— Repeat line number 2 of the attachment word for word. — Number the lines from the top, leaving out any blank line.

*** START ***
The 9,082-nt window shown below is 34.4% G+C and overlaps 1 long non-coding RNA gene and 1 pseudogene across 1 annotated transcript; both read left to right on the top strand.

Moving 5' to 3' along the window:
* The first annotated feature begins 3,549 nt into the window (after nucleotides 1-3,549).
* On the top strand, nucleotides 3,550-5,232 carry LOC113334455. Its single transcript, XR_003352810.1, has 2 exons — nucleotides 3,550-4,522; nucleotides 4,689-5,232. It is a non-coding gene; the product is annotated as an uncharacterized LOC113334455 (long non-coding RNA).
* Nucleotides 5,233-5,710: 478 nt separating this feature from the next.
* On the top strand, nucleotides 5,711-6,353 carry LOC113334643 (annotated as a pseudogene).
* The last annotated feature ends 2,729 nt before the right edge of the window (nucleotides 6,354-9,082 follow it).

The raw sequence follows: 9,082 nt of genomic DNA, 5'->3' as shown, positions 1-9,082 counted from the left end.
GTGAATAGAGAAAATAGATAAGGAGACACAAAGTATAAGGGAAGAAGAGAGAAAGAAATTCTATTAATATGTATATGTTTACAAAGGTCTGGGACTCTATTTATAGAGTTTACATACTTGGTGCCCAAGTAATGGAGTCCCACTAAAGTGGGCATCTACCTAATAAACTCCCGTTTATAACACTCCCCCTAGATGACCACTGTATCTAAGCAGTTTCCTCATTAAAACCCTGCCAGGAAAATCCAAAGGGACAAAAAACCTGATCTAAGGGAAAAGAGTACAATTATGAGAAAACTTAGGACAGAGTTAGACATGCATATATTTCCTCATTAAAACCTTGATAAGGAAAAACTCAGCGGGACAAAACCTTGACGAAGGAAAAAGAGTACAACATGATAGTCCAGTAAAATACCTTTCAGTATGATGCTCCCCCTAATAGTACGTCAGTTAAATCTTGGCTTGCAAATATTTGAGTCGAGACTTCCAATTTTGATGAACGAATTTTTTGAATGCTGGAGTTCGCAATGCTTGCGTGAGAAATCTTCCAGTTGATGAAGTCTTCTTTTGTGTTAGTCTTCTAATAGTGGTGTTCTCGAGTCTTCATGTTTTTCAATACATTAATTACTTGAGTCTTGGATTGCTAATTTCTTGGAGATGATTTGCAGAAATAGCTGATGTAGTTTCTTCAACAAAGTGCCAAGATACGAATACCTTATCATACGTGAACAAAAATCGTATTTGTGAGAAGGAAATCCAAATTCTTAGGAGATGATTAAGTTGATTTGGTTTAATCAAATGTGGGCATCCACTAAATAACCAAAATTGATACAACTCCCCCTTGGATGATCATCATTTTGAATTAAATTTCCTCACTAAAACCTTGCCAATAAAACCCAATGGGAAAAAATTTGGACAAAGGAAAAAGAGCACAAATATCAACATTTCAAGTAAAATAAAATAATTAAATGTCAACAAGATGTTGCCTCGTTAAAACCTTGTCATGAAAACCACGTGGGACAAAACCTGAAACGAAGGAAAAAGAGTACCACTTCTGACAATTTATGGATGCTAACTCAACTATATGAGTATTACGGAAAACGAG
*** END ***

Moving 5' to 3' along the window: